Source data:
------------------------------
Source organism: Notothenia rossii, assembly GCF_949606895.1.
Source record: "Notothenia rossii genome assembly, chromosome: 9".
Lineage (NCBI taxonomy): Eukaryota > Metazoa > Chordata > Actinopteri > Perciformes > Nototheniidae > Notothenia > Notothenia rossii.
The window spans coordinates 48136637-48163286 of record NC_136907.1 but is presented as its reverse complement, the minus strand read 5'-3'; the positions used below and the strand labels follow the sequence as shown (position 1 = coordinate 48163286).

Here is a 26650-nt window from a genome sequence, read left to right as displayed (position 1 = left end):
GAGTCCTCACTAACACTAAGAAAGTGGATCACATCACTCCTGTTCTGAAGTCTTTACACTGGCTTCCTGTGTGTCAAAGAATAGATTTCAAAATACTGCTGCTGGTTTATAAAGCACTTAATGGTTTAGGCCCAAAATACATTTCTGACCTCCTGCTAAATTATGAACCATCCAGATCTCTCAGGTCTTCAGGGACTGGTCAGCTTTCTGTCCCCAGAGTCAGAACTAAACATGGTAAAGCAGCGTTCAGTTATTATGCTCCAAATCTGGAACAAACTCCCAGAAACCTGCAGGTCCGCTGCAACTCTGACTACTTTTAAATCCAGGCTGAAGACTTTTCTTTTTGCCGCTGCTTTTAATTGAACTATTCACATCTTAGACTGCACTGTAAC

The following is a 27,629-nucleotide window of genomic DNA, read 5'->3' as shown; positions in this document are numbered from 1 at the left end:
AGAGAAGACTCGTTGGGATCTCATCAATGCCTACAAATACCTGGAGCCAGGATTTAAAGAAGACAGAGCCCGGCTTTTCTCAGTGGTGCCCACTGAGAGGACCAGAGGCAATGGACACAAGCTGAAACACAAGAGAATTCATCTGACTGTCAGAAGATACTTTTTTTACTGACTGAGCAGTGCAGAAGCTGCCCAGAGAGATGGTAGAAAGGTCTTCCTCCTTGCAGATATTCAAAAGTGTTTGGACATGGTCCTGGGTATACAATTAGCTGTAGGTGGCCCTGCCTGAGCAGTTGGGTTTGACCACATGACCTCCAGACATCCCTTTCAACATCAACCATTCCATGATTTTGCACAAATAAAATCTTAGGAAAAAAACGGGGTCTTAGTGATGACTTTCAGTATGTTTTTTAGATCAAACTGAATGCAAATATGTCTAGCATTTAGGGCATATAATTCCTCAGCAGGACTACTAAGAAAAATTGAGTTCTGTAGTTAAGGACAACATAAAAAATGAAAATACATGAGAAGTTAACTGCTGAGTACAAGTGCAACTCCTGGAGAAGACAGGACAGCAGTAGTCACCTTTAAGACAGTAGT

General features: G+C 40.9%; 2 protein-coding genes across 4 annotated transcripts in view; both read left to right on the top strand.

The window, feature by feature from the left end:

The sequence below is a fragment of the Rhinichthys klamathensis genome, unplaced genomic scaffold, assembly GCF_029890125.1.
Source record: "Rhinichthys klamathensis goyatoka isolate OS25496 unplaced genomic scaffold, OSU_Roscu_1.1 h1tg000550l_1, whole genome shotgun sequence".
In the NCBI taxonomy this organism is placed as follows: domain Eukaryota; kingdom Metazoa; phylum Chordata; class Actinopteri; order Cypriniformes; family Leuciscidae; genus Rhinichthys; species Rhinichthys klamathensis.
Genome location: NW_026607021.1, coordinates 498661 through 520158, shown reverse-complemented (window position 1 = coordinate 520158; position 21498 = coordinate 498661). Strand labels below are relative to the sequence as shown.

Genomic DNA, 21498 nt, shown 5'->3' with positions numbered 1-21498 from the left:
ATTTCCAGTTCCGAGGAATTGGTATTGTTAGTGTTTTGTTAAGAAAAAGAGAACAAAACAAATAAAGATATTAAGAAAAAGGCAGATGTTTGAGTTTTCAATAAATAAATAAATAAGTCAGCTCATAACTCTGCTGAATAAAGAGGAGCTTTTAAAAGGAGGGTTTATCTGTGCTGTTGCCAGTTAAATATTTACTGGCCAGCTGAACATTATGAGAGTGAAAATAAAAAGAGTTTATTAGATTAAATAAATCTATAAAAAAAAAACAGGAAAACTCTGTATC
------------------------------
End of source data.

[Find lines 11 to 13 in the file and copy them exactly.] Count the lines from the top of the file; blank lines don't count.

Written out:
The sequence below is a fragment of the Rhinichthys klamathensis genome, unplaced genomic scaffold, assembly GCF_029890125.1.
Source record: "Rhinichthys klamathensis goyatoka isolate OS25496 unplaced genomic scaffold, OSU_Roscu_1.1 h1tg000550l_1, whole genome shotgun sequence".
In the NCBI taxonomy this organism is placed as follows: domain Eukaryota; kingdom Metazoa; phylum Chordata; class Actinopteri; order Cypriniformes; family Leuciscidae; genus Rhinichthys; species Rhinichthys klamathensis.